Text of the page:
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Role of Built Environment in Obesity Prevention

August 14, 2019

Introduction: [20-second music intro] Farm & Family is a production of Mississippi State University Extension Service.

Amy Myers (Introduces segment title): Today, we’re talking about the role of the built environment in obesity prevention.  Hello, I’m Amy Myers, and welcome to Farm & Family. Today, we’re speaking with Peter Summerlin, Assistant Professor in the Department of Landscape Architecture at Mississippi State University.

Amy Myers: When we use the term “built environment”, what exactly do we mean by that and how does it relate to us in our daily lives.

Peter Summerlin: When we use the term “built environment”, we generally mean the physical, man-made parts of our communities.  These are things like roads, buildings, parks, and industry.  Just as important as what makes up our built environment is how we organize and prioritize those things in our communities.  For landscape architects like myself, we fundamentally believe that design influences behavior.  Bad design of our built environment can make our lives more hectic and even make us less healthy. But, at its best, good design makes our lives easier, can make things more pleasant, and even make us healthier.

Amy Myers: So, what are some specific ways that we can better design our communities to help address obesity and make us healthier?

Peter Summerlin: Designing healthier communities doesn’t guarantee that we will be healthier, but it certainly encourages healthy activity by making it easier.  This starts with prioritizing active modes of transportation.  You know, if you feel like you might get hit by a car walking somewhere, you won’t do it.  But if that walk is buffered from heavy traffic, has shade, flowering plants, seating and lighting, we are exceedingly more likely to substitute some driving with walking or biking.  Similarly, a dynamic playground or park can attract more kids outside and if we surround ourselves with more of these opportunities to be active, we’ll find our communities will be more active and healthier as a result.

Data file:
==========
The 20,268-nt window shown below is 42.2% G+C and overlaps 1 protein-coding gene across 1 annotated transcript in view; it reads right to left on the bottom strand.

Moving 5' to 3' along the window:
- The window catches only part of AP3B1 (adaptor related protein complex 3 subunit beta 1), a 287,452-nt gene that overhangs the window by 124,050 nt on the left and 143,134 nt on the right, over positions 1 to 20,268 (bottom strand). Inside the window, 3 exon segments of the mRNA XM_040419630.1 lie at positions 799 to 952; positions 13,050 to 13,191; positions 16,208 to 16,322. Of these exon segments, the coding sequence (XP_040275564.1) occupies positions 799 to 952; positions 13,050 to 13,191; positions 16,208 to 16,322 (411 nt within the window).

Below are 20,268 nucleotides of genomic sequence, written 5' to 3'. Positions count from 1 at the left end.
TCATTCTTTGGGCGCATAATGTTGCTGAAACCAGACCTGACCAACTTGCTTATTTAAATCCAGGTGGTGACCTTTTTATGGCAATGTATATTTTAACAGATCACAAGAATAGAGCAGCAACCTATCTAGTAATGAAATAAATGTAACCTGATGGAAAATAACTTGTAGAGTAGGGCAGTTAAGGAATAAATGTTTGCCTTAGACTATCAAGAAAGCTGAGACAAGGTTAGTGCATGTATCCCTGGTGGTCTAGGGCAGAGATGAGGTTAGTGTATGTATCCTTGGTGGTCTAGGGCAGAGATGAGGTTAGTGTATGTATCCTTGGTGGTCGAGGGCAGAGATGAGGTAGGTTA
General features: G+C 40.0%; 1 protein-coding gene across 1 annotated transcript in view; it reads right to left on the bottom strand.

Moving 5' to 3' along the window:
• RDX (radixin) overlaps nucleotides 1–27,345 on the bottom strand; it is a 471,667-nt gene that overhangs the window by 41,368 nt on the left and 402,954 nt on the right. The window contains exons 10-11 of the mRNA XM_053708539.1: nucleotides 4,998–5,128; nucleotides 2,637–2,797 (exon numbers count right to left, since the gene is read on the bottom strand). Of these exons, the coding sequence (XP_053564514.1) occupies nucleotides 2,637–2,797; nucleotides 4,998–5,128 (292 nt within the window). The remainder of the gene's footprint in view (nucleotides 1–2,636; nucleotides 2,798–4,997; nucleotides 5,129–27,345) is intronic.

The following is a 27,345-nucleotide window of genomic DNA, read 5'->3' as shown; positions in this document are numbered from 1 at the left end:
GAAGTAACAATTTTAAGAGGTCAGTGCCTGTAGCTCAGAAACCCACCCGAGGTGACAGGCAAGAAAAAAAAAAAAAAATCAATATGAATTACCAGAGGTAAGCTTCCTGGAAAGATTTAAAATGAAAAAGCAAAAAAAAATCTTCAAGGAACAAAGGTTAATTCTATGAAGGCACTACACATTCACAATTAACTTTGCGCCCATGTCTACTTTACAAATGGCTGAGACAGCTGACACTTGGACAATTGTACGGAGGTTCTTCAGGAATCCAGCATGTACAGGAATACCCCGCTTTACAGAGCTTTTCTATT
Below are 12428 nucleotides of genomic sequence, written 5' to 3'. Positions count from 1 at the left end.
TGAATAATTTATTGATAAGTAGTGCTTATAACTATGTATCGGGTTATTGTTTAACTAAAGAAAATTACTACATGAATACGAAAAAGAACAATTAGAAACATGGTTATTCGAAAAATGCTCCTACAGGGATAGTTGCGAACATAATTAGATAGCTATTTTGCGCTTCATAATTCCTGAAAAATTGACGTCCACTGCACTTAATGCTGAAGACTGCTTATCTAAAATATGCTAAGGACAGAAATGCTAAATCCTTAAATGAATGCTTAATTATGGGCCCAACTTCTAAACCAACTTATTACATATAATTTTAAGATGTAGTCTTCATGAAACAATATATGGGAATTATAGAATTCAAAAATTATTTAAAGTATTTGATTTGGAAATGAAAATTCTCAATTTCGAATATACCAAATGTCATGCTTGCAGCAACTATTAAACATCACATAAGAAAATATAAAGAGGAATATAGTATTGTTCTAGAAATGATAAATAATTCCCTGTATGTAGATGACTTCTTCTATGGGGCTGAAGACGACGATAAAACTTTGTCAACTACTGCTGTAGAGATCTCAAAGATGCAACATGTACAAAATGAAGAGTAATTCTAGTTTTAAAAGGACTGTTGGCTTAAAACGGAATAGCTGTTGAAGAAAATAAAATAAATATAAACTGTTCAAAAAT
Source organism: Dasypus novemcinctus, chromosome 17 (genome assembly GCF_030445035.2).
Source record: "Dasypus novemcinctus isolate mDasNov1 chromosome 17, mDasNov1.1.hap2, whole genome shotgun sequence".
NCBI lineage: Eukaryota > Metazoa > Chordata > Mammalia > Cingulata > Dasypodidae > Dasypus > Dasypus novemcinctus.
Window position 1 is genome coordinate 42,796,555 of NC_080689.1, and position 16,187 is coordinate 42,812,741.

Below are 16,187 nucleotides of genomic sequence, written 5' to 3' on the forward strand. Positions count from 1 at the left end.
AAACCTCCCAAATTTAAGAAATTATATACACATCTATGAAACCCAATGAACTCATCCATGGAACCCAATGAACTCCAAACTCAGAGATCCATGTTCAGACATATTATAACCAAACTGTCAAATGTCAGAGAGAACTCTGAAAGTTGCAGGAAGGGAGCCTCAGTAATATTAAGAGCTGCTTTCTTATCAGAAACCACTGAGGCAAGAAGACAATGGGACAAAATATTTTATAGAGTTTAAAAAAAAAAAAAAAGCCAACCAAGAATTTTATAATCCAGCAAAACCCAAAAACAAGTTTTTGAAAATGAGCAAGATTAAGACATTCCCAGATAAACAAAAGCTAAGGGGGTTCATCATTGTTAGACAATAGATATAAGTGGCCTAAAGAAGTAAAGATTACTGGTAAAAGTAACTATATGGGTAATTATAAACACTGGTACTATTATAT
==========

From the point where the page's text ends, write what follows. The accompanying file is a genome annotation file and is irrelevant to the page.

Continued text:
Amy Myers: Are there any projects you’ve worked on where you’ve seen a public design project positively affect people’s behavior?

Peter Summerlin:  I have.  In fact, one of my favorite examples was with my first job out of school.  I worked in the Community Development department in Madison, Mississippi and lived less than a mile or so from two elementary schools there in town.  Some of our neighbors would actually walk with their kids to those schools in the morning.  I thought about being around that age and how I was able to walk and bike to school and that being a special part of my childhood.  I figured, we can expand this to multiple neighborhoods around these schools.  So, that led to some community meetings, and then a grant, and then construction document and eventually a new series of trails to the schools.  You know, the goal was not the concrete and bike racks that we were able to build.  They were just the stage.  The ultimate goal that was realized for the community was more kids biking to school together, more parents walking with their kids, and the annual walk to school day that they still have today.

Amy Myers: Are these ideas intended for larger cities or is this something that can be applied to small communities as well.

Peter Summerlin:  You’ll find these concepts in communities of all sizes.  Greenways, which are dedicated trails for walking and biking with very little interaction with cars, are often considered more of an urban application.  And they are immensely successful there, no doubt.  Memphis in particular is doing a tremendous job with their greenways.  But there are smaller communities in Mississippi that have also found ways to take advantage of these types of trails.  My favorite example is the Tanglefoot trail, which is not too far from us here in Starkville.  The Tanglefoot is a 43-mile hike and bike trail that’s a former railroad line.  It starts (or ends, however you want to look at it) in Houston, MS and moves up to New Albany, MS.  Along the way, it travels through some small communities like New Houlka which has less than 1,000 people.  What we’ve found through our research is that amenities like the Tanglefoot Trail are actually more meaningful per person than what you find in metropolitan areas like Memphis.  But it’s more than just trails and transportation, investing in a great park and dynamic downtown are also really important ways to encourage people to make physical activity a bigger part of their lives.

Amy Myers: Where can we go for more information on this subject?

Guest Speaker: The Centers for Disease Control and Prevention is a tremendous hub for information on this topic.  Their website is and I use their search feature a lot when I’m learning about a new topic or wanting to find tools and resources.  For our topic today, you could search phrases like “walkability”, “active living”, or “active transportation”.

Department: Landscape Architecture

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